+1 on everything he said. Relax, ride your own ride. When the rain hits I slow down a lot and increase speed as I feel comfortable. Sometimes I just stop and have a coffee :)
  13. tech4

    tech4 Adventurer

    Jan 17, 2010
    +1. If its pouring rain then ride few car lengths behind a car so that car tire breaks the water puddle for you.

    First rain in days makes road very slippery for first hour.

    I enjoy riding in rain as long as its not too cold.
  14. Robert^

    Robert^ Adventurer

    May 12, 2008
    Portland OR
    I ride in rain daily for much of the year in Portland. I am a big fan of tires that work well in the wet and for me these have been several sets of Avon Gripsters. I understand Avon tends to be generous with silica in their recipes and silica is good for durable wet / cold traction.

    Regarding exploring available traction, it is very handy to have a good feel for what is available. My bike is a big single so it can strobe the rear tire out pretty easily on wet city corners. This slip - stick behaviour is very informative.

    Watch out for wet front-wheel braking / slowing / turning across wet tracks, leaves, grates,... If you give the front wheel very little to do besides keep rolling when you cross these at shallow angles then it will usually work fine. Don't do anything on wet bridge grates and stay far enough behind whatever idiot is in front of you.

    *Watch out for parking garages where the surfaces get wet but not clean. *Watch out for random auto oil drip weirdness. Some turns and streets seem to be atypically slick and you may get to know where these are so you can adjust. Paint stripes, painted bike boxes, and adhered striping can be very slick or it can be fine.

    I too have unitentionally lifted the wheel in a downpour and it is not uncommon for the rear wheel to spin up a bit. I don't see alot of value to riding on wet grass with street tires.

  15. Kommando

    Kommando Long timer

    Nov 28, 2006
    By the Great Lakes
    Grip in rain can be fine. It can also disappear in a split second. I don't worry about traction much on the slab. My bike's not as likely to hydroplane as a cage and the turns are rarely very sharp at the speed limit. My main concerns are lightning, visibility (seeing and being seen), paint, metal, contaminants, and cagers being stupid. Rule of thumb for traction is to ride like you're driving on snow...all inputs being smooth, give yourself plenty of room for avoidance, and slow down for turns in case traction isn't as good as you thought it was. Paint, metal, or contaminants can be SLICK when wet.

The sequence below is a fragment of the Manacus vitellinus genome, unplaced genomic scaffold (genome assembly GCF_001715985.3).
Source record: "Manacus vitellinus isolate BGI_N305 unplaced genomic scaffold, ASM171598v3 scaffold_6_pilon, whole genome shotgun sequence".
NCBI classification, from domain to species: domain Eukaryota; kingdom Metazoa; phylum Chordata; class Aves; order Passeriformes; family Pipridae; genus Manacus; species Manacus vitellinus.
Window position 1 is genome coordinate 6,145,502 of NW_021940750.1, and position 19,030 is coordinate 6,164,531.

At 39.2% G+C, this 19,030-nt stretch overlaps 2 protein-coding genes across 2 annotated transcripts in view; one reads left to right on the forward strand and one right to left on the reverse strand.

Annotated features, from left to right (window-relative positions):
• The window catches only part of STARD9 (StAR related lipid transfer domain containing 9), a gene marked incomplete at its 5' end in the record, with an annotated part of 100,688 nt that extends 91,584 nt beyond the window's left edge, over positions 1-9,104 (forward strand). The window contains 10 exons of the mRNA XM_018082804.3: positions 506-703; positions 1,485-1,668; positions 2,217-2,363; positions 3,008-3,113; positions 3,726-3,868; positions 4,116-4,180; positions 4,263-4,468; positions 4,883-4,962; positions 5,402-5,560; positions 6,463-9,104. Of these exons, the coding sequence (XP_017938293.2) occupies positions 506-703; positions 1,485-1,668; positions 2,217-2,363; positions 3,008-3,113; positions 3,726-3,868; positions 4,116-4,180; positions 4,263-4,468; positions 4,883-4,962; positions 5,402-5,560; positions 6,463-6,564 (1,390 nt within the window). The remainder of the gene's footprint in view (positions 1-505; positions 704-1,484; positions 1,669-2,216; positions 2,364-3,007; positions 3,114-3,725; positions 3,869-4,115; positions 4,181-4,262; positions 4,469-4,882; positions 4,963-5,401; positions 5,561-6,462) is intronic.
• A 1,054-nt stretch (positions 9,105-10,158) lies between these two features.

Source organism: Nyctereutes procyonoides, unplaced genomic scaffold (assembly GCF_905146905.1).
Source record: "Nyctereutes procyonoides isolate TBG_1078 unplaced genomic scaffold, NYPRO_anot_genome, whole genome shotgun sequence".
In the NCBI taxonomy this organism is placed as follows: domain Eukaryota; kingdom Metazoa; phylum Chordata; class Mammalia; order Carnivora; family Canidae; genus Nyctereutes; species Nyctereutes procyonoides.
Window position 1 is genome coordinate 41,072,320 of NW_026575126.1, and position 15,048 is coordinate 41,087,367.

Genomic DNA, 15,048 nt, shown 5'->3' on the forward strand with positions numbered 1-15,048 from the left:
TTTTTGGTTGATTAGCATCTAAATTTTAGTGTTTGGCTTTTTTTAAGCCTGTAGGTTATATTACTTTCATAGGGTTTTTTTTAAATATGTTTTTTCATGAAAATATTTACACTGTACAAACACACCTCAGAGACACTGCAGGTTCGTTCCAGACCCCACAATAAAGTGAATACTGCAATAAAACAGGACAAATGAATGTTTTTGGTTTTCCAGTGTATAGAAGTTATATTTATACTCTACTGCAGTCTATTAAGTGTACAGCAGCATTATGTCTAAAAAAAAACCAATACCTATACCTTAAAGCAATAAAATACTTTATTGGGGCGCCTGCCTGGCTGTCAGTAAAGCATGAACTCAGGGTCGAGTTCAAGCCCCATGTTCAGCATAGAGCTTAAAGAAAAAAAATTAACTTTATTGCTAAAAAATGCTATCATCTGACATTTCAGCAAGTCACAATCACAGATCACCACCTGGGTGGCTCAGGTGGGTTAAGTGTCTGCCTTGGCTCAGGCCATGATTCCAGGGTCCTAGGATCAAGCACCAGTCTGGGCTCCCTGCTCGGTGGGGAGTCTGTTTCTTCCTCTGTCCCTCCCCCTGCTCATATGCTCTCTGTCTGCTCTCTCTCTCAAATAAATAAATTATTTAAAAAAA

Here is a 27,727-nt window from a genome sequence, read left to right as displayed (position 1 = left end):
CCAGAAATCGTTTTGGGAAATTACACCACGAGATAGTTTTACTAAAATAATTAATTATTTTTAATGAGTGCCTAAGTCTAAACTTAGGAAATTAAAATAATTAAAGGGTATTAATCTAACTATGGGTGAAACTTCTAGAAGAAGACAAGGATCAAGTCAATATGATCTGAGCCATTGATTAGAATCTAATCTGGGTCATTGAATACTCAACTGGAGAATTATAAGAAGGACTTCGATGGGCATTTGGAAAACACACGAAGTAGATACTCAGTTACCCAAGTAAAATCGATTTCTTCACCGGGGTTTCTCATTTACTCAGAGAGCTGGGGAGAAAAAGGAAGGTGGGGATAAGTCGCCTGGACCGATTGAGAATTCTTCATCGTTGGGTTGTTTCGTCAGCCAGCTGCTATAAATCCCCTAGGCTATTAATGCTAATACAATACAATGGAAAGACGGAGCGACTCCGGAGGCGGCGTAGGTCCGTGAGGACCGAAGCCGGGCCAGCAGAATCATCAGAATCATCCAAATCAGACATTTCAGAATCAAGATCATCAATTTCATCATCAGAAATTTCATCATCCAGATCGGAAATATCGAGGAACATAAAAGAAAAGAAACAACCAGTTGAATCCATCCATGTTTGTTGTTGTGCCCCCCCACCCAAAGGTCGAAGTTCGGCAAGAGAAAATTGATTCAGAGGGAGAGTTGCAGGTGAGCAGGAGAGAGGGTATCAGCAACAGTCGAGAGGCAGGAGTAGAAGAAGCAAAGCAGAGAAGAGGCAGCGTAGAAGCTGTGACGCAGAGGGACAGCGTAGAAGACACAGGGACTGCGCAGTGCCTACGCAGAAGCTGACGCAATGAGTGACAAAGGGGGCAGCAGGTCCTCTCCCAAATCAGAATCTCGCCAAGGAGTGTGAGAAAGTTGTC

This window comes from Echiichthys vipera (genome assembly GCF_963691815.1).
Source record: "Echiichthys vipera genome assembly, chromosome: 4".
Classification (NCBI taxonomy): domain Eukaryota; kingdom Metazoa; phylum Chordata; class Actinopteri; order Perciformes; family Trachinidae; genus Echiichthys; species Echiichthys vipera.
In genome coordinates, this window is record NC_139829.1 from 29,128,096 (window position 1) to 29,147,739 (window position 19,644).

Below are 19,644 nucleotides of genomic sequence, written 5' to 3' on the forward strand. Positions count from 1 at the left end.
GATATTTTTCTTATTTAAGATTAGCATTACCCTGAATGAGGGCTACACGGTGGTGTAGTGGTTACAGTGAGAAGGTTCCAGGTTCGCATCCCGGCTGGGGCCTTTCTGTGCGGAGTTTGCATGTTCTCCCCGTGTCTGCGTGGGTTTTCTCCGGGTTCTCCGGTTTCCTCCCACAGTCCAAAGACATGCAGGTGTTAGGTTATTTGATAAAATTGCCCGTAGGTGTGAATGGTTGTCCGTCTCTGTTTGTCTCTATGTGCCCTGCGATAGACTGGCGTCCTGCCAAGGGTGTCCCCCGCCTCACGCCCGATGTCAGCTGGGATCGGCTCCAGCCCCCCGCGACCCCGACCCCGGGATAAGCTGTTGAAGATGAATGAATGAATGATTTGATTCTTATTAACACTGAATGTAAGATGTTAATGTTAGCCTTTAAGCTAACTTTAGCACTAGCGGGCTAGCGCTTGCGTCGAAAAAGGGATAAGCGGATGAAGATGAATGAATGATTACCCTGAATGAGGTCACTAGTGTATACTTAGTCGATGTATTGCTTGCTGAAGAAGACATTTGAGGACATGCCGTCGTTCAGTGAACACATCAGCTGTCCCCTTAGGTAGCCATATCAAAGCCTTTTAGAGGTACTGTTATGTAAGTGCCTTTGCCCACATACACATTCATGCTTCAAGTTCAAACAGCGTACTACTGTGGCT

As for being seen, I wear hi-viz/reflective, my bike is lit up on all sides, and I keep a slow weave in my lane going to create lateral motion.

    Stay aware, using your peripheral vision and mirrors. Use a pinlock or some other anti-fog solution that works for you.
  16. DSM8

    DSM8 Where fun goes to die....

    Aug 1, 2005
    Escondido, Ca
    There are few things to note here (in addition to what was already said):

    • Tires with a higher silica content are just sticker in the rain
      • I have found Tourances to be very good in the wet
    • Be SMOOTH imagine like you are riding on ice
      • smooth is fast and smooth is safe
      • Gentle on the front brake, little more of the rear. Always use both.
    • Get good rain gear
      • a comfortable rider is a safe one, you wont be cold or distracted
      • Waterproof gloves, cold hands are the worse when wet
    • Good helmet and visor - something that breathes well and doesn't fog up easily.
    Basically you just have to adjust your speed to the conditions. A bike is less likely to hydroplane than a car for one major reason. PSI - there is more pressure on the contact patch of a bike than there is on a car. This has also been addressed by other posts above.

    What to avoid:

    Painted anything - lines, arrows, strips
    Tar Stripes
    Manhole covers
    If it looks shiny assume it is slippery

    I ride year round and really enjoy riding in the rain. Once you learn to trust the bike and know what to expect it just becomes second nature.

    Now lets talk about riding on ice....


    Done that too but it is a completely different ball game. :lol3
  17. ThirdBestFriend

    ThirdBestFriend Explorer

    Dec 12, 2010
    SF Bay Area
    I avoid riding in the rain whenever possible. My tires are great, my skills OK, my gear water-proof.

    But like so much on the moto, it's not me. It's the other guy. And I simply cannot trust Bay Area drivers when the weather is bad. Seriously, they are worse than Florida in the rain.

    Off road is another story, of course—that shit is F-U-N.
  18. crofrog

    crofrog Long timer

    Sep 26, 2007
    Annapolis Maryland
    Your control inputs need to be more smooth. You can't transfer the weight around as quickly. So take more time getting on the throttle, getting on the brakes and getting to your lean angle.
  19. outlaws justice

    outlaws justice On the Fringe

    May 18, 2009
    Warrensburg Missouri
    Well having ridden the track in the rain, when you push too hard you can and will override your tires. Mind you I Was not riding with "Rain" tires as I was just there on a street bike having some fun. I thought I had dialed it back a notch or two but once you are out on the track you just keep pushing a little more, and a little more. I did not crash but when that bike starts to slide out you know you have reached the traction limits.
  20. Pantah

    Pantah PJ Fan from Boston

    Oct 25, 2004
    India Wharf summers - Boulders winters
    I wouldn't suggest using this technique aboard a 500lb street bike. You'll just drop it, break a few parts and need help picking it up. Plus nothing really translates to riding on tar. This fellow has apparently never ridden a street bike in the grass...maybe a mini cycle. :lol3